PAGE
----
decanski_icon.jpgSqueezed between the long reigns of his father and son is the important 10-year rule of Stefan Decanski (pr. DE-chan-ski) - a tragic but significant figure of the Nemanjic dynasty. Sent at an early age by his father as a hostage ensuring Tatar neutrality, he managed an escape much later and was granted a traditional appanage in Zeta. Despite his father Milutin's long reign, succession issues were left murky for a long time, exacerbated by the fact that Milutin himself was technically perhaps just a regent for his elder brother, and had at least two male heirs from his four wives. Forced to rebel against his father by an aggressive nobility in 1314, Stefan was defeated, blinded and exiled, to be pardoned and returned only towards the end of Milutin's rule, in 1320. His father's sudden illness and death the next year triggerred the predictable dynastic struggle. But Stefan - his eyesight having been restored, tradition has it, by the miraculous intervention of St. Nicholas - came out assertive and victorious, after a three-year fight.

In terms of foreign policy, notable are Stefan's dealings on the southwestern, Adriatic front, where dynastic struggles and disloyalty of peripheral nobles were opportunistically exploited by the Bosnian ban Stjepan - who annexed the Hum area - as well as the Dubrovnik Republic. Ensuing warfare and diplomacy regained some stability and territory for Stefan in 1328. However, by this time and continuing, the major theater of international affairs for the Nemanjic monarchy lied towards the south and east - facing Bulgaria and Byzantium.

Byzantine internal warfare between the old Andronikos II and his grandson Andronikos III precipitated complicated moves and shifting alliances between the three Balkan players in the late 1320s; the end result was a serious military showdown between Serbia and Bulgaria at the battle of Velbuzd (modern-day Kjustendil) in 1330 - with Byzantium this time wisely on the sidelines. It ended in major defeat for Bulgarians, their armies and nobility in disarray and czar Michael II Sisman killed. This effectively ended any larger importance of the Second Bulgarian Empire that had been revived in 1186; for several decades thereafter it remained a loyal Serbian ally, eventually succumbing to the early wave of Ottoman Turk European penetration.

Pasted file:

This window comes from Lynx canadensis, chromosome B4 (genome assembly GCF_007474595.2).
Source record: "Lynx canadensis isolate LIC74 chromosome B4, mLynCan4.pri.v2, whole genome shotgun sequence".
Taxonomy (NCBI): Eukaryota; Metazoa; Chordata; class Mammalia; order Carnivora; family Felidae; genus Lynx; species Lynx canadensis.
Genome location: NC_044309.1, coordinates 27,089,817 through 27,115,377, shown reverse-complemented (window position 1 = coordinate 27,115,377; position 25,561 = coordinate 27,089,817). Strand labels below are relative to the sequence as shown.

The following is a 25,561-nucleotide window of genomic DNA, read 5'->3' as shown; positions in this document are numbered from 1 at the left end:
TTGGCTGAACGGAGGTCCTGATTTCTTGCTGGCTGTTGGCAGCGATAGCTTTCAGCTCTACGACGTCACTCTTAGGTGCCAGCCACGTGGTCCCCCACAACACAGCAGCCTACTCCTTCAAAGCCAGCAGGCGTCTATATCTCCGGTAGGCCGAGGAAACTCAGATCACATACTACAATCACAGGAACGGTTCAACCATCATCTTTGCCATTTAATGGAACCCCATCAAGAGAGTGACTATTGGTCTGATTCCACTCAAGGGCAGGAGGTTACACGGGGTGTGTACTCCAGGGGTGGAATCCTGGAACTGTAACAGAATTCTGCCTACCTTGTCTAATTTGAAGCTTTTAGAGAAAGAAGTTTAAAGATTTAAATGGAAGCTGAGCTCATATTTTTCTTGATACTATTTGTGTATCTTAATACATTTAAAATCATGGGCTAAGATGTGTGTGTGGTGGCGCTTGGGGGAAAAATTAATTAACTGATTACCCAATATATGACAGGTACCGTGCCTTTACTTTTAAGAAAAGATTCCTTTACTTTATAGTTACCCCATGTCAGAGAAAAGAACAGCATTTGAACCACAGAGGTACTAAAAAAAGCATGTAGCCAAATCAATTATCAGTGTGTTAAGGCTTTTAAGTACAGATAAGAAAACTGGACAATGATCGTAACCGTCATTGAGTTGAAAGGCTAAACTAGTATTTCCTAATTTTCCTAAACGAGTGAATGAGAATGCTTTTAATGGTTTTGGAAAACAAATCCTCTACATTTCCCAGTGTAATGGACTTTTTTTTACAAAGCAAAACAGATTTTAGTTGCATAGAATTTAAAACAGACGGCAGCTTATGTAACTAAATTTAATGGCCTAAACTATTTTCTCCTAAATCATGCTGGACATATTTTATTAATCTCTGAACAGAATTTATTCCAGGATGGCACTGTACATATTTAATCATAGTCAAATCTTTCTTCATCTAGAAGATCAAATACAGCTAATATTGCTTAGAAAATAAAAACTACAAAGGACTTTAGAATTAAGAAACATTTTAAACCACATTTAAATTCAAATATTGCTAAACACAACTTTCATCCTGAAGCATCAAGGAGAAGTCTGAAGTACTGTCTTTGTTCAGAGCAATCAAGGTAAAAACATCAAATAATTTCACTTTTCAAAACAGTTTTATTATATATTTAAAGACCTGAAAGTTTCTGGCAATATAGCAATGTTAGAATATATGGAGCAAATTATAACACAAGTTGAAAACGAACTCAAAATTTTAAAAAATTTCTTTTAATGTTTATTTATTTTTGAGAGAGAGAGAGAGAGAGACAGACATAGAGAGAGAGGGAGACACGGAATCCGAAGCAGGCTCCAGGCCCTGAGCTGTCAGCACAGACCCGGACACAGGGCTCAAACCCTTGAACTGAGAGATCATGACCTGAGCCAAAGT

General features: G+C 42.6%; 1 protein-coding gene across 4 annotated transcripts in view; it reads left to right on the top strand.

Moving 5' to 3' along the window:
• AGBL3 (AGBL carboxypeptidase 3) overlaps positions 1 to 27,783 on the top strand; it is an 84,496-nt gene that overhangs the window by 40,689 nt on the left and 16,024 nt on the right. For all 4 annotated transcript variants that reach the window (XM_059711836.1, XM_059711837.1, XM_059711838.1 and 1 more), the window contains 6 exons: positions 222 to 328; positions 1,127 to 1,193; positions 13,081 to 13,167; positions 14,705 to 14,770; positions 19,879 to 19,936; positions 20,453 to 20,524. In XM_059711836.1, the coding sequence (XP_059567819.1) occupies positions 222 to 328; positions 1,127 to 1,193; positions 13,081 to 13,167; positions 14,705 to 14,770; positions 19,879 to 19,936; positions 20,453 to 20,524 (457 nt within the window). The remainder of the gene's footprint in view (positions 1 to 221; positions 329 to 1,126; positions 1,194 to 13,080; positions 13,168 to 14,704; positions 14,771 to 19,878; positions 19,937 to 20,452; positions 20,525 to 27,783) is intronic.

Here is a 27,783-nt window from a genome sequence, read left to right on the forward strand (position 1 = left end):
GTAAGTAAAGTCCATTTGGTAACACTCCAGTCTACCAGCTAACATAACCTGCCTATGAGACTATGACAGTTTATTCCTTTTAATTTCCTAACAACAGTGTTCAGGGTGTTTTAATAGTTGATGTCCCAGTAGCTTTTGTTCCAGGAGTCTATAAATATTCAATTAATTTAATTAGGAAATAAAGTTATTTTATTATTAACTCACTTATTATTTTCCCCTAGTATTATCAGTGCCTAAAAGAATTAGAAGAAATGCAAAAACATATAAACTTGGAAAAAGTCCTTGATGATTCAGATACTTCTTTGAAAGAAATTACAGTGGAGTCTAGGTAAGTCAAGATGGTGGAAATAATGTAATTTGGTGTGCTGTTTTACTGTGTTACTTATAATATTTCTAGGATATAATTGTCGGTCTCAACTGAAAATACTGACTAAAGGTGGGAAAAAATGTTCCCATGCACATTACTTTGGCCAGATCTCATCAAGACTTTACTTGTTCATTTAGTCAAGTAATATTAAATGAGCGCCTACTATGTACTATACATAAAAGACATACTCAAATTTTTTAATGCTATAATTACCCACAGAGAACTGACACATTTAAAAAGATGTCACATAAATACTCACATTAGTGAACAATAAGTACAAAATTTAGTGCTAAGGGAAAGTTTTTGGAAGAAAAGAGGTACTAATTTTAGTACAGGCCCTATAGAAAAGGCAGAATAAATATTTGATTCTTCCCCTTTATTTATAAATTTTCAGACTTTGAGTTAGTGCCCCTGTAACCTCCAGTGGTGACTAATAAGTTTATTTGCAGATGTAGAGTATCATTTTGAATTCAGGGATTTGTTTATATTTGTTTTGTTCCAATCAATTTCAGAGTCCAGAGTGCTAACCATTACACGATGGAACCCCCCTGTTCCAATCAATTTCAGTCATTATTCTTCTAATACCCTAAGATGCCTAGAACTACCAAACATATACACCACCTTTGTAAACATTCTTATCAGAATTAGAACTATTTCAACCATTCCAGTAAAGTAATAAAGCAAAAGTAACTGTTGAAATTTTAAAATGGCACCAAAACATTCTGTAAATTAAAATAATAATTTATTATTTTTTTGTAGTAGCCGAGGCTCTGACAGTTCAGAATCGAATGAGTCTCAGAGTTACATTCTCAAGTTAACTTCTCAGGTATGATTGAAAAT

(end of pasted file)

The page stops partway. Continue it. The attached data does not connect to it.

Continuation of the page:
Despite the glory of this victory which echoed considerably in the contemporaneous chronicles, Stefan was to bask in it not for long. Differences between him and his son Dusan came to the fore shortly - whether based on the latter's ambition, succesion worries, or perhaps the frustrated war party supporting and prodding him. After a short conflagration, the son was victorious and crowned King; the deposed Stefan was imprisoned and shortly thereafter died under mysterious circumstances.

Stefan's pious demeanor and life of considerable hardship made him a martyr in the eyes of the Church, and he was later canonized; his feast day is Nov. 24 (11 by Julian calendar), and in the gallery of patron saints of Serbian families (Krsna slava) he is also represented. His main endowment is the famous monastery of Visoki Decani , in western Kosovo, dedicated to Ascension of our Lord (completed later by his son Dusan), after which he has been referred to as Decanski.


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